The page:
Firstly, he sent me the in-progress mixes of each of his three musical sections in stems form: in other words, bouncing out groups of similar sounds as audio, with all the channel processing in place. So for instance, there were stems for the main rhythmic drums; cymbals and high percussion; risers; transition effects; strings (split into high, mid and low); brass (split high, mid and low); woodwind (split high and low); harp; choir; solo vocals; live overdubs (split per instrument, and also by musical function); and various stems for keyboards, synths, tuned percussion and assorted sound effects/Foley elements. This came to about 30-35 stereo tracks per musical section, which afforded me a great deal of flexibility to finesse the mix's timbre, balance, and effects without my first having to 'reinvent the wheel' by building a new mix from scratch. There were a couple of occasions when I needed a little more control over some individual instrument within a single stem, but it was then very quick for Dom to generate and send further-deconstructed replacement audio files just for those bits.
For the most part, my contributions to the sonics were about keeping the low end under control, avoiding lower mid-range build-up, and combatting some 3-5 kHz harshness during the most high-energy sections. There were some important solo vocal moments that needed bringing to the fore (including samples of Zayed's speech and of his favourite song), and the overdubs also had to be blended convincingly with the programmed parts. In addition, I also paid a lot of attention to the long-term dynamics, trying to ensure that each build-up and climax had enough subjective power, without having to rely too much on sheer volume level.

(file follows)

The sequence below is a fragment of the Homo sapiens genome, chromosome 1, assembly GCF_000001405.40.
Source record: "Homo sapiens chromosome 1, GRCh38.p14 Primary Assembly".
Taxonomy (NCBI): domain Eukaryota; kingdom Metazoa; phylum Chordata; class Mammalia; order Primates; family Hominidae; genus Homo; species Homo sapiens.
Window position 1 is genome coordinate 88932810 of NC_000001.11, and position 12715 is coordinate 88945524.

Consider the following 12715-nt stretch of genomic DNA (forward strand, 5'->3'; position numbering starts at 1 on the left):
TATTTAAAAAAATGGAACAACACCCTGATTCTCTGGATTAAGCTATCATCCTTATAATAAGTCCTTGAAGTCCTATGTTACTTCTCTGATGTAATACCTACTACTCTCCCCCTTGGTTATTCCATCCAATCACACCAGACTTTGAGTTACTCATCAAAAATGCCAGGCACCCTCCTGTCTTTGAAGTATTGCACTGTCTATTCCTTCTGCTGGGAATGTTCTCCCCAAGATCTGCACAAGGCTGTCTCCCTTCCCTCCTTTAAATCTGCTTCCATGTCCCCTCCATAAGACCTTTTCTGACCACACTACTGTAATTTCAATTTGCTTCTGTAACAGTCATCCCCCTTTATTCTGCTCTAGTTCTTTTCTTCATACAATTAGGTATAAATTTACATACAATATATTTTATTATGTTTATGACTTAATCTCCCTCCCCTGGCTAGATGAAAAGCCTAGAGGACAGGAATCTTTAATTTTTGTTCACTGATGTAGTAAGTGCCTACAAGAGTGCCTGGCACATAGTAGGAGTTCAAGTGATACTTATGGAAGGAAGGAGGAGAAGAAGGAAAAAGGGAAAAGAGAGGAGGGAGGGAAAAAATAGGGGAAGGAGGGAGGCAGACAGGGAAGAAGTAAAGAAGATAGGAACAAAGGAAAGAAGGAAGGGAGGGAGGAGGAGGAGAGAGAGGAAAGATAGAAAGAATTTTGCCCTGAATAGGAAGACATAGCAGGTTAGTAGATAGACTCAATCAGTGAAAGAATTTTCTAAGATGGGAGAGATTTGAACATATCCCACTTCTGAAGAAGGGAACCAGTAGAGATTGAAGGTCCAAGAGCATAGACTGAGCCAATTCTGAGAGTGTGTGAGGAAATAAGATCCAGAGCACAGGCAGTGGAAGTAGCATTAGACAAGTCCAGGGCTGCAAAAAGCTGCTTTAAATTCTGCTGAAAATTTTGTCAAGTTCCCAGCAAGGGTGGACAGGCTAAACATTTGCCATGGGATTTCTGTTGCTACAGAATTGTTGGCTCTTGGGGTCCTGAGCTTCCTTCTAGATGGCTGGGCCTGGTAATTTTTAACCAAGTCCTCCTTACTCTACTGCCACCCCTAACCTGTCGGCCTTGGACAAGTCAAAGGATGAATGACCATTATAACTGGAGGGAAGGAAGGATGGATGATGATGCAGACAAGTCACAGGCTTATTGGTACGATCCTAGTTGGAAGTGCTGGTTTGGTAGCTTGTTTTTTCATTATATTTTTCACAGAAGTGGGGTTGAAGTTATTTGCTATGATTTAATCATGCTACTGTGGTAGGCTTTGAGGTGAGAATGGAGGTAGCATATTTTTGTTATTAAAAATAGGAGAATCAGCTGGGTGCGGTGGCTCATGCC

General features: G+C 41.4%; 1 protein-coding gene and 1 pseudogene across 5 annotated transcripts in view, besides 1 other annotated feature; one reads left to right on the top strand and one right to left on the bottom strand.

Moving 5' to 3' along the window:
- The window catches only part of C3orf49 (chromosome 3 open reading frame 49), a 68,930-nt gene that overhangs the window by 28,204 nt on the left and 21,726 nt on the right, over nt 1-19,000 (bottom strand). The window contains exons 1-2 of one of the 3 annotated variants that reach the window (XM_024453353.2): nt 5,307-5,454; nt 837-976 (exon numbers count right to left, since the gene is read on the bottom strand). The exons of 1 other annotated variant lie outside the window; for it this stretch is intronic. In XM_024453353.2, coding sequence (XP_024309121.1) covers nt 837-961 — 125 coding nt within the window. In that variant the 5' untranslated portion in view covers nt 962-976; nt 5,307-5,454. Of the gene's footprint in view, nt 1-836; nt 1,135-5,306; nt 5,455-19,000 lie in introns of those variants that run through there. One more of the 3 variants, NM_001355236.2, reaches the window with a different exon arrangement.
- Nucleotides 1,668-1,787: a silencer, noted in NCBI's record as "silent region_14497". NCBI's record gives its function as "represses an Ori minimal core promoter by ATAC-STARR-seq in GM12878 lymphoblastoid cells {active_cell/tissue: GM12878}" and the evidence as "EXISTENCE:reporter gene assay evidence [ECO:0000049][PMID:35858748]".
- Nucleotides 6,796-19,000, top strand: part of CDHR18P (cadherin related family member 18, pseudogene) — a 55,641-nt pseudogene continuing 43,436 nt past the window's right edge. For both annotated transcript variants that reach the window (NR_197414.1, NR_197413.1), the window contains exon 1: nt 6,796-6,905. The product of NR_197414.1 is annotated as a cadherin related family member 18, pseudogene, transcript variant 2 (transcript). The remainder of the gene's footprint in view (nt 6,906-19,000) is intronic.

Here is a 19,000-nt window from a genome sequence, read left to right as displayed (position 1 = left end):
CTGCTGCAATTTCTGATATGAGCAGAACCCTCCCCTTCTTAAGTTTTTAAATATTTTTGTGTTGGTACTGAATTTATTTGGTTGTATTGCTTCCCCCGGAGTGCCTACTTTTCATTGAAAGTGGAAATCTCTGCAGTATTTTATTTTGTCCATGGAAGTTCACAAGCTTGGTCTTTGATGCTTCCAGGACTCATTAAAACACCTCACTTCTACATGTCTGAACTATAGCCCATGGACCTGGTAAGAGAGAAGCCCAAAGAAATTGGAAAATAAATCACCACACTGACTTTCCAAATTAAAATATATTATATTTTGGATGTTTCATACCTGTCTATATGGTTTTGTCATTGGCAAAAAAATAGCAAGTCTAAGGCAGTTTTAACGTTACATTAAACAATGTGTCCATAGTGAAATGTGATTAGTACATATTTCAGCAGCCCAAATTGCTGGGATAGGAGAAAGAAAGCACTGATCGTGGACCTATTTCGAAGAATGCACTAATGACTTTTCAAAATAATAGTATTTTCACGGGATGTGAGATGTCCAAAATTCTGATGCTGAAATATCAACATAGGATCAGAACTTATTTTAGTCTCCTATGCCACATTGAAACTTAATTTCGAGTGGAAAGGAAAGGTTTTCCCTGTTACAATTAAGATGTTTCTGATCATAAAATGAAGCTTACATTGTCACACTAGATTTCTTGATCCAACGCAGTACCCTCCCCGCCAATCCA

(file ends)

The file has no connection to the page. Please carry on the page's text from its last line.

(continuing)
Once I'd completed a draft mix for each section, I'd send Dom a simple stereo bounce in the first instance so he could evaluate the results and request any revisions. "I think we're all control freaks to a certain extent, so there was a certain element of letting go," says Dom. "But it's good, because it can be quite a lonely business, writing music, and it was great to collaborate from the perspective of having someone stepping back and looking at it from both a musical perspective and from a mix perspective. What was slightly shocking was waking up in the morning and it's Mike's mix rather than mine, and it sounds quite different, but that's a learning process for me. That sort of warm low‑mid‑range thing that I like clouds the mix quite quickly, and Mike managed to hollow it out in a way that doesn't sound hollow, and gets everything coming through and sounding a bit more contemporary and a bit more punchy. He was also able to control the bass more. It was lumpier before, and more likely to do unexpected things, but in the end we were actually able to have more bass in the final mix, because it was more controlled."